Health and wellbeing boards have the potential to improve integrated care and provide more democratic approaches to developing shared plans for local populations. Effective relationships and adequate resources are required for them to be effective. Chapters include:
- Development of the joint strategic needs assessment.
- Delivering integrated services.
- Developing relationships – the role of local government.
- Engagement with clinical commissioners.
- Adult social care.
- Early intervention.
- Children’s services.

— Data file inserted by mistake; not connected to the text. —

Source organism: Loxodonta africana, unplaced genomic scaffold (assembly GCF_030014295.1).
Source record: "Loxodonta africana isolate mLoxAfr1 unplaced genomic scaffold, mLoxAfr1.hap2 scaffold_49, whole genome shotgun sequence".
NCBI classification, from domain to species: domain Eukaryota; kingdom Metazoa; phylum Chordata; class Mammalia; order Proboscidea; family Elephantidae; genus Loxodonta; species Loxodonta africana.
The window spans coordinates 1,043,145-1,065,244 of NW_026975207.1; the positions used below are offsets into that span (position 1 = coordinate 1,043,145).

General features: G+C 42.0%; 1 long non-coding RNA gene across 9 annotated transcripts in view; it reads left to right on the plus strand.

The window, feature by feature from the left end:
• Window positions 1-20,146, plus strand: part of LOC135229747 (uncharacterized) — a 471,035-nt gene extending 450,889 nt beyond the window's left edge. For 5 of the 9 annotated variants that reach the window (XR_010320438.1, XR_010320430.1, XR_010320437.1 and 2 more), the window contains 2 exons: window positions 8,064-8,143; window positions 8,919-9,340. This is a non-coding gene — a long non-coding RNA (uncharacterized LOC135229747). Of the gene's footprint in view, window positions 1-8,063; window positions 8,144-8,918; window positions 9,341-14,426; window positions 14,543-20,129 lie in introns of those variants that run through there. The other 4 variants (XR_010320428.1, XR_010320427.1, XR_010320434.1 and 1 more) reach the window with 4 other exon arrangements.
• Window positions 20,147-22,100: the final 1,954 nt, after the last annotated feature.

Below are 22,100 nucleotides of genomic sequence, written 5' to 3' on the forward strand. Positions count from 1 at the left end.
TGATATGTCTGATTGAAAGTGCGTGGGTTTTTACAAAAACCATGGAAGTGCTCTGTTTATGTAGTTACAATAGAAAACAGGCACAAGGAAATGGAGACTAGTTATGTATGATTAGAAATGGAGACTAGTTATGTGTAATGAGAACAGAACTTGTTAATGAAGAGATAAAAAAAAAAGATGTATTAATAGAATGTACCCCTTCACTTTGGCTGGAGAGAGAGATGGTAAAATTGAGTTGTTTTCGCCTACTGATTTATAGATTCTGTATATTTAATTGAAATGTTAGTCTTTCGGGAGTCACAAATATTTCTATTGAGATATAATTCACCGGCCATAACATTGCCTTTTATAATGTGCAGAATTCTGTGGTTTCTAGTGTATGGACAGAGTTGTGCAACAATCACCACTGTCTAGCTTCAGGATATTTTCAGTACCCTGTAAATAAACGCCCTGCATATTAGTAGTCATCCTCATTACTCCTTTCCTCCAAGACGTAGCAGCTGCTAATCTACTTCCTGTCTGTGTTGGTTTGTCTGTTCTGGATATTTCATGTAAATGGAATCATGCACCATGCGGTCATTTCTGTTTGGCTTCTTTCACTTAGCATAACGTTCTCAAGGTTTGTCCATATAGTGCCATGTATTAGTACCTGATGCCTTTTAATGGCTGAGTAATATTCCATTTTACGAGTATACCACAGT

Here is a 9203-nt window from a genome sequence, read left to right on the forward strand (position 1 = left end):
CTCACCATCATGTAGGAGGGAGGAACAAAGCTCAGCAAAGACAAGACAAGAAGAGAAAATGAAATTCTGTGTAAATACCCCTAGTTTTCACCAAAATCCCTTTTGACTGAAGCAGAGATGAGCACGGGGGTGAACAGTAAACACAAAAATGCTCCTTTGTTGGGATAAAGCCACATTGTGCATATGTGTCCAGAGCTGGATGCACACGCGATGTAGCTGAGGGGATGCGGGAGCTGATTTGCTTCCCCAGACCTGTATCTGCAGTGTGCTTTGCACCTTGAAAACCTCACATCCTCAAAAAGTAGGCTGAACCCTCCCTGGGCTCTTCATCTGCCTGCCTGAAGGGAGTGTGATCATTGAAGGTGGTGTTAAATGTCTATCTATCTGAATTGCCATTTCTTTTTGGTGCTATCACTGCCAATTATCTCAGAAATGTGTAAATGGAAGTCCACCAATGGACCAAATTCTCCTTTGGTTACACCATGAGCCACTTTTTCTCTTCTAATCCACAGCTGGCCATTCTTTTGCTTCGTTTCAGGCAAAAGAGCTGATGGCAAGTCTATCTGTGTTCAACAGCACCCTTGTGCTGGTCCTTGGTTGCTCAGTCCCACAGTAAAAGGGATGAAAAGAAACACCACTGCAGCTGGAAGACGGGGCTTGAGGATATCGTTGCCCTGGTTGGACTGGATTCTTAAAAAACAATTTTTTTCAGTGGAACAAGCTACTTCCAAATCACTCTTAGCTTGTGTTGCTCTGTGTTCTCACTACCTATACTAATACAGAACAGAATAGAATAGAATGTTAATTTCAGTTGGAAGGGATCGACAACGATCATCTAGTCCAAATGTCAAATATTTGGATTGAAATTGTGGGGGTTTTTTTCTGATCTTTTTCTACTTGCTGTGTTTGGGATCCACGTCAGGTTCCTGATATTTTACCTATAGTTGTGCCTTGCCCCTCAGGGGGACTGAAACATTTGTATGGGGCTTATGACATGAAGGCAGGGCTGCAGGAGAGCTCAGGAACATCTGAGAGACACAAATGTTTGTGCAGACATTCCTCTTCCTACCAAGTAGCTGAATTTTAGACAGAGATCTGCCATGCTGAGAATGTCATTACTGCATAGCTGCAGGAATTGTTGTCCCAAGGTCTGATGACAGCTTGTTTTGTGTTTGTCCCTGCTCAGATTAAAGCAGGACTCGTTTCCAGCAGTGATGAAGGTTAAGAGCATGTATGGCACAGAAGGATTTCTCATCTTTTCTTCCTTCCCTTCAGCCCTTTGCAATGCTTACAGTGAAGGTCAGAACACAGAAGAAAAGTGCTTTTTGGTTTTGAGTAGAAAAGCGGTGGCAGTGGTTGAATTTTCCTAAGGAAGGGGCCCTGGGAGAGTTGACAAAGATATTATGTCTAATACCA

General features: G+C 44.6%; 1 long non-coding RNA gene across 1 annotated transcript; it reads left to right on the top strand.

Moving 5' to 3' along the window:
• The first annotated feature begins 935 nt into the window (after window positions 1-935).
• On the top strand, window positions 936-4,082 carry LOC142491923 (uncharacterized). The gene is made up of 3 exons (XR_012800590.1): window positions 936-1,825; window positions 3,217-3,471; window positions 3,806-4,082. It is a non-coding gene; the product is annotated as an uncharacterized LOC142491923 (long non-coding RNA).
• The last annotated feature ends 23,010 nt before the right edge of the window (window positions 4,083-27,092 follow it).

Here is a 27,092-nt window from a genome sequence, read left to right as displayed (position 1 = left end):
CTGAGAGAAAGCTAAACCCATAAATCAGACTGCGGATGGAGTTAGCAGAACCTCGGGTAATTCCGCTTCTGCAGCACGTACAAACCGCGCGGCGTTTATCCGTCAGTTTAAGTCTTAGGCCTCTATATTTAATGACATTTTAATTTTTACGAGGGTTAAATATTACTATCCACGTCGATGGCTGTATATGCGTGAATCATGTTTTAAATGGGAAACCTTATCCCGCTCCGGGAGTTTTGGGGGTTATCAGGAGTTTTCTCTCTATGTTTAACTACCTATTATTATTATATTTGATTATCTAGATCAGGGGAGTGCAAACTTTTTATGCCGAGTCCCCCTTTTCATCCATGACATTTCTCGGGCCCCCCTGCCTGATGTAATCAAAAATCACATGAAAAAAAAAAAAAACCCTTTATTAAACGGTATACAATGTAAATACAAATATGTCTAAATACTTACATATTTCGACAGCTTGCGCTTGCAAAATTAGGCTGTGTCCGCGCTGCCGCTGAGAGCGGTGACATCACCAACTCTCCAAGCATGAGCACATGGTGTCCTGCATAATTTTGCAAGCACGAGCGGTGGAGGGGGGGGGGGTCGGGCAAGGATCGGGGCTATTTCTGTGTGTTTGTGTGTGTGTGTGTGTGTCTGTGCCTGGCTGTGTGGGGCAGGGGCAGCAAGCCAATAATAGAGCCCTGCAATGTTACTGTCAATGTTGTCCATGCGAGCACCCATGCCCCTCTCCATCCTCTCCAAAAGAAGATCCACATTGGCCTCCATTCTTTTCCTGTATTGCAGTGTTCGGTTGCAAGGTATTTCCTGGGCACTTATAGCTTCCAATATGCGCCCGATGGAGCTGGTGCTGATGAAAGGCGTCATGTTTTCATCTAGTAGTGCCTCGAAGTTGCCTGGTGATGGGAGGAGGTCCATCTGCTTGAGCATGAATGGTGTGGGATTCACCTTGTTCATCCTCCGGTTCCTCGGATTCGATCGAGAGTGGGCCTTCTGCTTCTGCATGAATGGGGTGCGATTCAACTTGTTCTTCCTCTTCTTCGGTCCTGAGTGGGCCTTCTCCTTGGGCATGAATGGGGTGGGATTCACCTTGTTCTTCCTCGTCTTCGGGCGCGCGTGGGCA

- Public health.
- Engagement with the voluntary sector.
- Mental health.
- Scrutiny and accountability.
- Learnings from an early implementer.
- Achieving cost-effectiveness for health and well-being boards.
Neil Churchill (ed.) (2012). Getting started: prospects for health and wellbeing boards. London: The Smith Institute, December 2012.
[A brief reference to this item features in Dementia and Elderly Care: the Latest Evidence Newsletter (RWNHST), Volume 3 Issue 5, January 2013].